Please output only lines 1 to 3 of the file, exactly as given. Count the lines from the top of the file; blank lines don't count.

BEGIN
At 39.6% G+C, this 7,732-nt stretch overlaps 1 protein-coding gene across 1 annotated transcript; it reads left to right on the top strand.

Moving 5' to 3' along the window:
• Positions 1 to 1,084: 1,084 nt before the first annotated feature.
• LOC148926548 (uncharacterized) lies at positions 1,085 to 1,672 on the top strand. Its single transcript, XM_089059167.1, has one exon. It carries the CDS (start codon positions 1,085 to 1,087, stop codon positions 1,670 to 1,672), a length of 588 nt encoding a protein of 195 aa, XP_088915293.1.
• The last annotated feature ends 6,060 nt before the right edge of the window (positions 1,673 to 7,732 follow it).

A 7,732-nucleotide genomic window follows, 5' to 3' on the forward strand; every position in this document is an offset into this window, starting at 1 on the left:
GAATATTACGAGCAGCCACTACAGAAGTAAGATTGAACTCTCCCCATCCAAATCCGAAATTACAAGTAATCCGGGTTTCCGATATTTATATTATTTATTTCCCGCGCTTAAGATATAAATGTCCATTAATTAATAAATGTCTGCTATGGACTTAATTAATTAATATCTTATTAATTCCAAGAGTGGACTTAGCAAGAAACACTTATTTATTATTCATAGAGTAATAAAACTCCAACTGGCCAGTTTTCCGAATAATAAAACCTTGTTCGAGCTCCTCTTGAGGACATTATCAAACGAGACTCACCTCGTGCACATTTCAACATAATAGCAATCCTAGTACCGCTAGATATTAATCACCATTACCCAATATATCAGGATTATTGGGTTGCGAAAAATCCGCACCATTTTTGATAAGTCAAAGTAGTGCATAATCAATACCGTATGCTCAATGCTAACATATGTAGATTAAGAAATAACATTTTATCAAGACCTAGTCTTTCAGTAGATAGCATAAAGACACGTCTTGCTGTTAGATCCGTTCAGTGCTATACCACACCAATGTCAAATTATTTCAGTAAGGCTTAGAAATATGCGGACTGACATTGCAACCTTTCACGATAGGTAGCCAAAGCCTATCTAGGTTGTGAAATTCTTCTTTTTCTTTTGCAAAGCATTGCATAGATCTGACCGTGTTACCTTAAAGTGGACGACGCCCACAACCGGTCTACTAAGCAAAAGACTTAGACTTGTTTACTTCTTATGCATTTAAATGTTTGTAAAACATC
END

At 39.6% G+C, this 7,732-nt stretch overlaps 1 protein-coding gene across 1 annotated transcript; it reads left to right on the top strand.

Moving 5' to 3' along the window:
• Positions 1 to 1,084: 1,084 nt before the first annotated feature.